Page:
SPDK provides a framework for abstracting general acceleration capabilities that can be implemented through plug-in modules and low-level libraries. These plug-in modules include support for hardware acceleration engines such as the Intel(R) I/O Acceleration Technology (IOAT) engine and the Intel(R) Data Streaming Accelerator (DSA) engine. Additionally, a software plug-in module exists to enable use of the framework in environments without hardware acceleration capabilities. ISA/L is used for optimized CRC32C calculation within the software module.
The framework includes an API for getting the current capabilities of the selected module. See
spdk_accel_get_capabilities for more details. For the software module, all capabilities will be reported as supported. For the hardware modules, only functions accelerated by hardware will be reported however any function can still be called, it will just be backed by software if it is not reported as a supported capability.
Functions implemented via the framework can be found in the DoxyGen documentation of the framework public header file here accel_engine.h
The general interface is defined by
/include/accel_engine.h and implemented in
/lib/accel. These functions may be called by an SPDK application and in most cases, except where otherwise documented, are asynchronous and follow the standard SPDK model for callbacks with a callback argument.
If the acceleration framework is started without initializing a hardware module, optimized software implementations of the functions will back the public API. Additionally, if any hardware module does not support a specific function and that hardware module is initialized, the specific function will fallback to a software optimized implementation. For example, IOAT does not support the dualcast function in hardware but if the IOAT module has been initialized and the public dualcast API is called, it will actually be done via software behind the scenes.
Low level libraries provide only the most basic functions that are specific to the hardware. Low level libraries are located in the '/lib' directory with the exception of the software implementation which is implemented as part of the framework itself. The software low level library does not expose a public API. Applications may choose to interact directly with a low level library if there are specific needs/considerations not met via accessing the library through the framework/module. Note that when using the low level libraries directly, the framework abstracted interface is bypassed as the application will call the public functions exposed by the individual low level libraries. Thus, code written this way needs to be certain that the underlying hardware exists everywhere that it runs.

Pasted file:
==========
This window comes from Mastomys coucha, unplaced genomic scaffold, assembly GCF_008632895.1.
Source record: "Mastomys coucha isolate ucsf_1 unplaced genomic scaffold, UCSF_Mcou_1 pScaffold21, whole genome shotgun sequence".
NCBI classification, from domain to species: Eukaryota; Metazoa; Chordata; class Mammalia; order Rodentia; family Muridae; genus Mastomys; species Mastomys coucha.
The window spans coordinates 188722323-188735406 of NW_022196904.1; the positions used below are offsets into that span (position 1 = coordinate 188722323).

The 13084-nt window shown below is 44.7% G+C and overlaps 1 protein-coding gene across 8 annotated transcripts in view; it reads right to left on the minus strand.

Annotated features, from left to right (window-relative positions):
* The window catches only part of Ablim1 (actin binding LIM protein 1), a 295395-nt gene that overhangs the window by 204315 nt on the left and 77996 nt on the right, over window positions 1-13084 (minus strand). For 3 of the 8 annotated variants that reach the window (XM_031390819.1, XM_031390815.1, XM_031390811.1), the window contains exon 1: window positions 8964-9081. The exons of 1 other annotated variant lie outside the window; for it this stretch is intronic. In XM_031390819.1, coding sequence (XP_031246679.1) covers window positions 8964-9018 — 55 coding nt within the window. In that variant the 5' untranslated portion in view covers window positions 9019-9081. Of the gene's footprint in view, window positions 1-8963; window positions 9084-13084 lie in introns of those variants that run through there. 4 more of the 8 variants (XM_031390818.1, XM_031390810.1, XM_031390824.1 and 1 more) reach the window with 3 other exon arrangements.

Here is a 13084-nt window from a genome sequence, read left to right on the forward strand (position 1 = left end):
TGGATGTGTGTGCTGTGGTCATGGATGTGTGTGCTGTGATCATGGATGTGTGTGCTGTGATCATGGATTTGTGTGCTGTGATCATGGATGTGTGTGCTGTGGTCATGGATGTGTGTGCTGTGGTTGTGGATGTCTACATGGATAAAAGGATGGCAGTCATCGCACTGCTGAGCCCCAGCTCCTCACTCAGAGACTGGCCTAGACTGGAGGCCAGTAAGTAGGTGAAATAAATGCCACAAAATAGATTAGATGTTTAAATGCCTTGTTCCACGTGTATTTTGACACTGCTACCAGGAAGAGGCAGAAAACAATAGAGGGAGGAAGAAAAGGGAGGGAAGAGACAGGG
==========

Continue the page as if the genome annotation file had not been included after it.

The low level library for IOAT is located in
/lib/ioat. The low level library for DSA is in
/liv/idxd (IDXD stands for Intel(R) Data Acceleration Driver).
Plug-in modules depend on low level libraries to interact with the hardware and add additional functionality such as queueing during busy conditions or flow control in some cases. The framework in turn depends on the modules to provide the complete implementation of the acceleration component. A module must be selected via startup RPC when the application is started. Otherwise, if no startup RPC is provided, the framework is available and will use the software plug-in module.
To use the IOAT engine, use the RPC
ioat_scan_accel_engine before starting the application.
To use the DSA engine, use the RPC
idxd_scan_accel_engine with an optional parameter of
-c and provide a configuration number of either 0 or 1. These pre-defined configurations determine how the DSA engine will be setup in terms of work queues and engines. The DSA engine is very flexible allowing for various configurations of these elements to either account for different quality of service requirements or to isolate hardware paths where the back end media is of varying latency (i.e. persistent memory vs DRAM). The pre-defined configurations are as follows:
0: Four separate work queues each backed with one DSA engine. This is a generic configuration that provides 4 portals to submit operations to each with a single engine behind it providing some level of isolation as operations are submitted round-robin.
1: Two separate work queues each backed with two DSA engines. This is another generic configuration that provides 2 portals to submit operations to and lets the DSA hardware decide which engine to select based on loading.
There are several other configurations that are possible that include quality of service parameters on the work queues that are not currently utilized by the module. Specialized use of DSA may require different configurations that can be added to the module as needed.
The software module is enabled by default. If no hardware engine is explicitly enabled via startup RPC as discussed earlier, the software module will use ISA-L if available for functions such as CRC32C. Otherwise, standard glibc calls are used to back the framework API.
Batching is exposed by the acceleration framework and provides an interface to batch sets of commands up and then submit them with a single command. The public API is consistent with the implementation however each plug-in module behaves differently depending on its capabilities.
The DSA engine has complete support for batching all supported commands together into one submission. This is advantageous as it reduces the overhead incurred in the submission process to the hardware.
The software engine supports batching only to be consistent with the framework API. In software there is no savings by batching sets of commands versus submitting them individually.
The IOAT engine supports batching but it is only beneficial for
memfill as these are supported by the hardware. All other commands can be batched and the framework will manage all other commands via software.